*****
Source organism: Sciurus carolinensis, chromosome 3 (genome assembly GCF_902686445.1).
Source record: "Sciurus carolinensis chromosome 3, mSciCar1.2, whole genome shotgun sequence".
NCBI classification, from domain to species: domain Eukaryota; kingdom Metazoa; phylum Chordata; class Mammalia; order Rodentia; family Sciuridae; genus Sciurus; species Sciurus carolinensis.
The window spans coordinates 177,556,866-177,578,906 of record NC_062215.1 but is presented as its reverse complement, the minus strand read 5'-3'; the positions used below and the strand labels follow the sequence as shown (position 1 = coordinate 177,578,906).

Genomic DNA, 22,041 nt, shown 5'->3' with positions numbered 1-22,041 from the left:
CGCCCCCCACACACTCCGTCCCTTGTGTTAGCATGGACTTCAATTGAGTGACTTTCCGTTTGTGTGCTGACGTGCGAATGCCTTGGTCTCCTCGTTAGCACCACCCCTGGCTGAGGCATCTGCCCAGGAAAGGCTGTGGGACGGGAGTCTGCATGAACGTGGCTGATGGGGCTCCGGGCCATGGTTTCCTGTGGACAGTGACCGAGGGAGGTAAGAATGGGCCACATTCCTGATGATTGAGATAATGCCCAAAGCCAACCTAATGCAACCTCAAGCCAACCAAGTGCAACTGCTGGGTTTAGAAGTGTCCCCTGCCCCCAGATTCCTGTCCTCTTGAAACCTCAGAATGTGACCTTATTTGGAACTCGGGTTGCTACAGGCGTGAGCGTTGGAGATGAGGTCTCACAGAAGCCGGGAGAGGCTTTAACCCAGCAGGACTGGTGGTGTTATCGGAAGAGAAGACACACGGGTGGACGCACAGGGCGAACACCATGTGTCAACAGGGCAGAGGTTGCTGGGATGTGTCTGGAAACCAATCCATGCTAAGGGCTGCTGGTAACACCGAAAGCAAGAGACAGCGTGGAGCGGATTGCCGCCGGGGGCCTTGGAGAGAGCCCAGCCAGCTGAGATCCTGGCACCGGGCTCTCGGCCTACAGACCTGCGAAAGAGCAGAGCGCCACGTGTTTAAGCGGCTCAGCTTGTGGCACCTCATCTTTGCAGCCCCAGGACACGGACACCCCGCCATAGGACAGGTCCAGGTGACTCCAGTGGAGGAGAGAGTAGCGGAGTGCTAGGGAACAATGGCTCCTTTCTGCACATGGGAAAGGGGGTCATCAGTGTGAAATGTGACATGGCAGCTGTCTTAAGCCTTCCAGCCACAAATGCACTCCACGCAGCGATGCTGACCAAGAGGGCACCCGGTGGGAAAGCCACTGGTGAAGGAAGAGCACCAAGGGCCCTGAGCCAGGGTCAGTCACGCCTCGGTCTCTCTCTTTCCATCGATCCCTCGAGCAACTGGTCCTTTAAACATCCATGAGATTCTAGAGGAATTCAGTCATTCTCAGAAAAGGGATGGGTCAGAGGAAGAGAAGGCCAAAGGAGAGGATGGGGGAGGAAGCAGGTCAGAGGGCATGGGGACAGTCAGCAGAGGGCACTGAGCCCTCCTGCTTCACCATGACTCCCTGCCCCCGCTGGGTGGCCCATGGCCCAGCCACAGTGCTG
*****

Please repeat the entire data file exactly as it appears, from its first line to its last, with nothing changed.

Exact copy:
Source organism: Sciurus carolinensis, chromosome 3 (genome assembly GCF_902686445.1).
Source record: "Sciurus carolinensis chromosome 3, mSciCar1.2, whole genome shotgun sequence".
NCBI classification, from domain to species: domain Eukaryota; kingdom Metazoa; phylum Chordata; class Mammalia; order Rodentia; family Sciuridae; genus Sciurus; species Sciurus carolinensis.
The window spans coordinates 177,556,866-177,578,906 of record NC_062215.1 but is presented as its reverse complement, the minus strand read 5'-3'; the positions used below and the strand labels follow the sequence as shown (position 1 = coordinate 177,578,906).

Genomic DNA, 22,041 nt, shown 5'->3' with positions numbered 1-22,041 from the left:
CGCCCCCCACACACTCCGTCCCTTGTGTTAGCATGGACTTCAATTGAGTGACTTTCCGTTTGTGTGCTGACGTGCGAATGCCTTGGTCTCCTCGTTAGCACCACCCCTGGCTGAGGCATCTGCCCAGGAAAGGCTGTGGGACGGGAGTCTGCATGAACGTGGCTGATGGGGCTCCGGGCCATGGTTTCCTGTGGACAGTGACCGAGGGAGGTAAGAATGGGCCACATTCCTGATGATTGAGATAATGCCCAAAGCCAACCTAATGCAACCTCAAGCCAACCAAGTGCAACTGCTGGGTTTAGAAGTGTCCCCTGCCCCCAGATTCCTGTCCTCTTGAAACCTCAGAATGTGACCTTATTTGGAACTCGGGTTGCTACAGGCGTGAGCGTTGGAGATGAGGTCTCACAGAAGCCGGGAGAGGCTTTAACCCAGCAGGACTGGTGGTGTTATCGGAAGAGAAGACACACGGGTGGACGCACAGGGCGAACACCATGTGTCAACAGGGCAGAGGTTGCTGGGATGTGTCTGGAAACCAATCCATGCTAAGGGCTGCTGGTAACACCGAAAGCAAGAGACAGCGTGGAGCGGATTGCCGCCGGGGGCCTTGGAGAGAGCCCAGCCAGCTGAGATCCTGGCACCGGGCTCTCGGCCTACAGACCTGCGAAAGAGCAGAGCGCCACGTGTTTAAGCGGCTCAGCTTGTGGCACCTCATCTTTGCAGCCCCAGGACACGGACACCCCGCCATAGGACAGGTCCAGGTGACTCCAGTGGAGGAGAGAGTAGCGGAGTGCTAGGGAACAATGGCTCCTTTCTGCACATGGGAAAGGGGGTCATCAGTGTGAAATGTGACATGGCAGCTGTCTTAAGCCTTCCAGCCACAAATGCACTCCACGCAGCGATGCTGACCAAGAGGGCACCCGGTGGGAAAGCCACTGGTGAAGGAAGAGCACCAAGGGCCCTGAGCCAGGGTCAGTCACGCCTCGGTCTCTCTCTTTCCATCGATCCCTCGAGCAACTGGTCCTTTAAACATCCATGAGATTCTAGAGGAATTCAGTCATTCTCAGAAAAGGGATGGGTCAGAGGAAGAGAAGGCCAAAGGAGAGGATGGGGGAGGAAGCAGGTCAGAGGGCATGGGGACAGTCAGCAGAGGGCACTGAGCCCTCCTGCTTCACCATGACTCCCTGCCCCCGCTGGGTGGCCCATGGCCCAGCCACAGTGCTG